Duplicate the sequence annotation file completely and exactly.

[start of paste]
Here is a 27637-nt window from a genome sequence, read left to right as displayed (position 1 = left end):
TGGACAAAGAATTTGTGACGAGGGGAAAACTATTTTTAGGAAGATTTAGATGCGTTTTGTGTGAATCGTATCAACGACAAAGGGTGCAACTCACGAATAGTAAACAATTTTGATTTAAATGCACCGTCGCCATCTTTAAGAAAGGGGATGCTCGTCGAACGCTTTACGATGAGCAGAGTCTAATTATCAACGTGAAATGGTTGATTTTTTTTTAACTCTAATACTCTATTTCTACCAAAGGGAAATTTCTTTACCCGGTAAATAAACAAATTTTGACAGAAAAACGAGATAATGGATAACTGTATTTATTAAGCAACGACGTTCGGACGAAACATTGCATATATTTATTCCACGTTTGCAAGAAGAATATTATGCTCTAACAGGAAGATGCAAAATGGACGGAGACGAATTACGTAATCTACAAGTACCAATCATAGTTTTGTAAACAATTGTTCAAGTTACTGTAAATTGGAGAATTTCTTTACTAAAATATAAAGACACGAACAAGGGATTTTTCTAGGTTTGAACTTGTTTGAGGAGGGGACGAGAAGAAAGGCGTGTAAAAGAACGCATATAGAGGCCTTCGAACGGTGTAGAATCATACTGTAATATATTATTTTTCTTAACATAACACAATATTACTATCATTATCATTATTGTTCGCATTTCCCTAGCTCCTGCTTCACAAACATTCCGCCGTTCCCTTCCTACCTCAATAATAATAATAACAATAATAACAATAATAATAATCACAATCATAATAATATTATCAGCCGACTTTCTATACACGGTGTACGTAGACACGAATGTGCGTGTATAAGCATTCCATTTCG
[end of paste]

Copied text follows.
Here is a 27637-nt window from a genome sequence, read left to right as displayed (position 1 = left end):
TGGACAAAGAATTTGTGACGAGGGGAAAACTATTTTTAGGAAGATTTAGATGCGTTTTGTGTGAATCGTATCAACGACAAAGGGTGCAACTCACGAATAGTAAACAATTTTGATTTAAATGCACCGTCGCCATCTTTAAGAAAGGGGATGCTCGTCGAACGCTTTACGATGAGCAGAGTCTAATTATCAACGTGAAATGGTTGATTTTTTTTTAACTCTAATACTCTATTTCTACCAAAGGGAAATTTCTTTACCCGGTAAATAAACAAATTTTGACAGAAAAACGAGATAATGGATAACTGTATTTATTAAGCAACGACGTTCGGACGAAACATTGCATATATTTATTCCACGTTTGCAAGAAGAATATTATGCTCTAACAGGAAGATGCAAAATGGACGGAGACGAATTACGTAATCTACAAGTACCAATCATAGTTTTGTAAACAATTGTTCAAGTTACTGTAAATTGGAGAATTTCTTTACTAAAATATAAAGACACGAACAAGGGATTTTTCTAGGTTTGAACTTGTTTGAGGAGGGGACGAGAAGAAAGGCGTGTAAAAGAACGCATATAGAGGCCTTCGAACGGTGTAGAATCATACTGTAATATATTATTTTTCTTAACATAACACAATATTACTATCATTATCATTATTGTTCGCATTTCCCTAGCTCCTGCTTCACAAACATTCCGCCGTTCCCTTCCTACCTCAATAATAATAATAACAATAATAACAATAATAATAATCACAATCATAATAATATTATCAGCCGACTTTCTATACACGGTGTACGTAGACACGAATGTGCGTGTATAAGCATTCCATTTCG